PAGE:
To do this, photographs had to first be converted to line
art drawings by an artist. In this role, there was little room for artistic
interpretation . . . the task was simply to as accurately as possible
capture the details of a photograph in a drawing. As such, this work was
often published without attribution to Homer. There are several examples of
illustrations published which were photographs by Mathew Brady, and then
converted to line art by Winslow Homer. As time progressed, Harper's began
to expand Homer's role, and he was sent to events to directly create
drawings. A notable example was that Homer attended Abraham Lincoln's
inauguration, and created several drawings which were published by
Harper's. Much of this early work could be described as accurate drawings
He was simply capturing the image in front of him as carefully as possible.
Harper's often did not cite Winslow Homer as the artist
for pictures that they published. He was sometimes referred to as their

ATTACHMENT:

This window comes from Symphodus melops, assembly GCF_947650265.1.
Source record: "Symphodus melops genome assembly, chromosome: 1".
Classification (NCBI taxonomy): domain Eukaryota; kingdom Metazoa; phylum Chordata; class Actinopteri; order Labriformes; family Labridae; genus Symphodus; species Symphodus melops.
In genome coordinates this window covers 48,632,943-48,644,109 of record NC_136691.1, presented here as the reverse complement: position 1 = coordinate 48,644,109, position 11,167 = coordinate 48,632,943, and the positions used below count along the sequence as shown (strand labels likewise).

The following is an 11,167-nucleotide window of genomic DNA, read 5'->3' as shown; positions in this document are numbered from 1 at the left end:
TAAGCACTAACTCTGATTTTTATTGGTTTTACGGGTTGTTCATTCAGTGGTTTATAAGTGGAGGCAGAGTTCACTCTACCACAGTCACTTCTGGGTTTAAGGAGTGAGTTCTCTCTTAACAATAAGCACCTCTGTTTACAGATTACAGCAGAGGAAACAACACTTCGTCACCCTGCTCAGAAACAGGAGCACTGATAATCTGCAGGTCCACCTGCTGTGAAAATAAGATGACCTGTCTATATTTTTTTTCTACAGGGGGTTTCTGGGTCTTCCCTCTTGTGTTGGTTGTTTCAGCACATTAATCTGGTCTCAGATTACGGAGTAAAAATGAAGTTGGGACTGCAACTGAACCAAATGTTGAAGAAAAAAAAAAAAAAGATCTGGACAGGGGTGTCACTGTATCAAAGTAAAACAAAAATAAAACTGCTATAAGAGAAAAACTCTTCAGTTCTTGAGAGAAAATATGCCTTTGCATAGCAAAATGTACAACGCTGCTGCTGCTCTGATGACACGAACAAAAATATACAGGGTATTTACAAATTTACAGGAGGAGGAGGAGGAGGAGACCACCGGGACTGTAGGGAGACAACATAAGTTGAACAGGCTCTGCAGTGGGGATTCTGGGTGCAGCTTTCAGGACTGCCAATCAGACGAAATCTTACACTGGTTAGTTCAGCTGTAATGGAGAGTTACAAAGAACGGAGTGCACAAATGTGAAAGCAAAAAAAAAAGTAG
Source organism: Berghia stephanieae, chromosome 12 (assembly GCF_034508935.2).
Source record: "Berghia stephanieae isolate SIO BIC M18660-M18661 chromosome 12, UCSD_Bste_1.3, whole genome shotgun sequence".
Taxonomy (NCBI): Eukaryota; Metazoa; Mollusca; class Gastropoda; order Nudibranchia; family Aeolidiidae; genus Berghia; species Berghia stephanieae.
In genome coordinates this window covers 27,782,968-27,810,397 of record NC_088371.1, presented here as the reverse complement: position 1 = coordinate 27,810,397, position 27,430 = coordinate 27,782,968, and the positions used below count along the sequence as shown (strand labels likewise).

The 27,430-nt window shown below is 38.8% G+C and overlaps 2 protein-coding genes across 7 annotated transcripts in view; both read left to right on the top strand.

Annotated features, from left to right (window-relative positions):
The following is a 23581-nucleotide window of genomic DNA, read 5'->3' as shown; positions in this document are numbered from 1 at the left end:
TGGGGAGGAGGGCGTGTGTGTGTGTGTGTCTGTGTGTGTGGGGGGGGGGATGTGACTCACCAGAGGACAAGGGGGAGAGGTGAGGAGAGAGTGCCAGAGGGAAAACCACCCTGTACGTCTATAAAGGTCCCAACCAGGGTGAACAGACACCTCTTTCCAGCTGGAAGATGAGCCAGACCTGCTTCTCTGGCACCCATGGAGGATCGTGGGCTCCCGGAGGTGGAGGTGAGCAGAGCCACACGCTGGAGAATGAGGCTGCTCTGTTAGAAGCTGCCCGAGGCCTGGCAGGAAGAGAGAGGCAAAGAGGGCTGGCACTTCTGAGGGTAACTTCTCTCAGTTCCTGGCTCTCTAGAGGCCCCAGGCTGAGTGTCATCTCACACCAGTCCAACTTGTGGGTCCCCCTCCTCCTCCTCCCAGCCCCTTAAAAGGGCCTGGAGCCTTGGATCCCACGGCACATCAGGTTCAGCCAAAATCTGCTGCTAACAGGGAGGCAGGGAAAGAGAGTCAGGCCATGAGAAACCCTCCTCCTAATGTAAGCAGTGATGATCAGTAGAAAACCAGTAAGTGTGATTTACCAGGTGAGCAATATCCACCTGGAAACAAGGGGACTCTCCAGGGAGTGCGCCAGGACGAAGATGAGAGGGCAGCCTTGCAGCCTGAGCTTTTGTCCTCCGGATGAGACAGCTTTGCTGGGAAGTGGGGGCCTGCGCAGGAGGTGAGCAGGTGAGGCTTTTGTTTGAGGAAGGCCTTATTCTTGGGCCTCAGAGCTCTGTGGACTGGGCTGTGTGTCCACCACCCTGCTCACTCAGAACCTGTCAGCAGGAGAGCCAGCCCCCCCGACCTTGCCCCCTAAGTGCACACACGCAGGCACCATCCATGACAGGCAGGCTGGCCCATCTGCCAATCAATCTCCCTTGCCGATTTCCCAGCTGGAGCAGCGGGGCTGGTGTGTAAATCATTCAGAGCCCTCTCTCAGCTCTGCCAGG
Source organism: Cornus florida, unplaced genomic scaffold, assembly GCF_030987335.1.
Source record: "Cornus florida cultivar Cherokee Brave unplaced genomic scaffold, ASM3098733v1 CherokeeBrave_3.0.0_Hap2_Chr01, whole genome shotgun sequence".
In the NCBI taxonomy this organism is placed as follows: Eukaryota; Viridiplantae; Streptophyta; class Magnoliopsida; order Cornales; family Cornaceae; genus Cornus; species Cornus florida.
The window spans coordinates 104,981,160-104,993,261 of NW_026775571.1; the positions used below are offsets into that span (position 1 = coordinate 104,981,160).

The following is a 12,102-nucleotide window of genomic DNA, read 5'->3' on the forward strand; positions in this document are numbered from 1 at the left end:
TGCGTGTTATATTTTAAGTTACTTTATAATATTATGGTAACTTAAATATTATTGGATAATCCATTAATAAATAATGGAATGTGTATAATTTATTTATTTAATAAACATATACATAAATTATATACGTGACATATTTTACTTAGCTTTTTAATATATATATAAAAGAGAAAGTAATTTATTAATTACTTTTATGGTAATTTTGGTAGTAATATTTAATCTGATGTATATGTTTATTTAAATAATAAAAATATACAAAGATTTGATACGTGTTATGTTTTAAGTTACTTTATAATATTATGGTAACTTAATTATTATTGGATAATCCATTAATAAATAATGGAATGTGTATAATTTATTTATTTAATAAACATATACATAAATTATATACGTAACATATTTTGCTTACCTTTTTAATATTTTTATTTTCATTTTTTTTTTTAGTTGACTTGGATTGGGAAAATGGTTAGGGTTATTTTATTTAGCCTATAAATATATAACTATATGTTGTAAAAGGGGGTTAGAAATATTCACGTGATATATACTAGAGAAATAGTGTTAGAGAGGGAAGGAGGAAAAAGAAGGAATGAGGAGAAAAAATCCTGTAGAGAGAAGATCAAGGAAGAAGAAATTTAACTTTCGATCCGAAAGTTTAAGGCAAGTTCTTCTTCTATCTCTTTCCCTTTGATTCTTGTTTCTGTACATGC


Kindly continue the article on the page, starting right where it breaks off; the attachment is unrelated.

"Special Artist". However, this designation was also used for other
artists as well. As such, it can be difficult to know which Harper's
illustrations were done by Homer, particularly in his early years with the
Some illustrations in Harper's include his
signature in the corner of the illustration, some were attributed to him by
name in the caption, and others are believed to be his because of the
distinct style of the drawing.
Winslow Homer Civil War Drawing
Thanksgiving-Day In The Army. After Dinner : The
As the war continued, Homer's work evolved, and you can
see his distinct drawing style emerge. He began to draw pictures which were
much more artistic in nature, and less like the work of a lithographer. He
drew pictures which were high contrast, bold, and with less attention to
After the war, Homer began a career as a painter. He
painted several pictures based on drawings he had done during the war,
including the Sharpshooter and Prisoners from the front.
Homer went to France in 1867 and began painting
landscapes, as he continued to do drawings for Harper's. By 1875 he stopped
his work as a commercial lithographer, and focused on his painting. His 1872
painting Snap the Whip was very well received, and was displayed at the 1876
Centennial Exposition in Philadelphia.
In the 1880's he moved to Prout's Neck, Maine and began
painting scenes of the sea and coast. It is interesting to note the contrast
in the subject matter of his work. His early work captured the horror of the
Civil War, and towards the end of his life, his work captured the peace and
serenity of the Maine Coast. Winslow Homer died on September 29, 1910.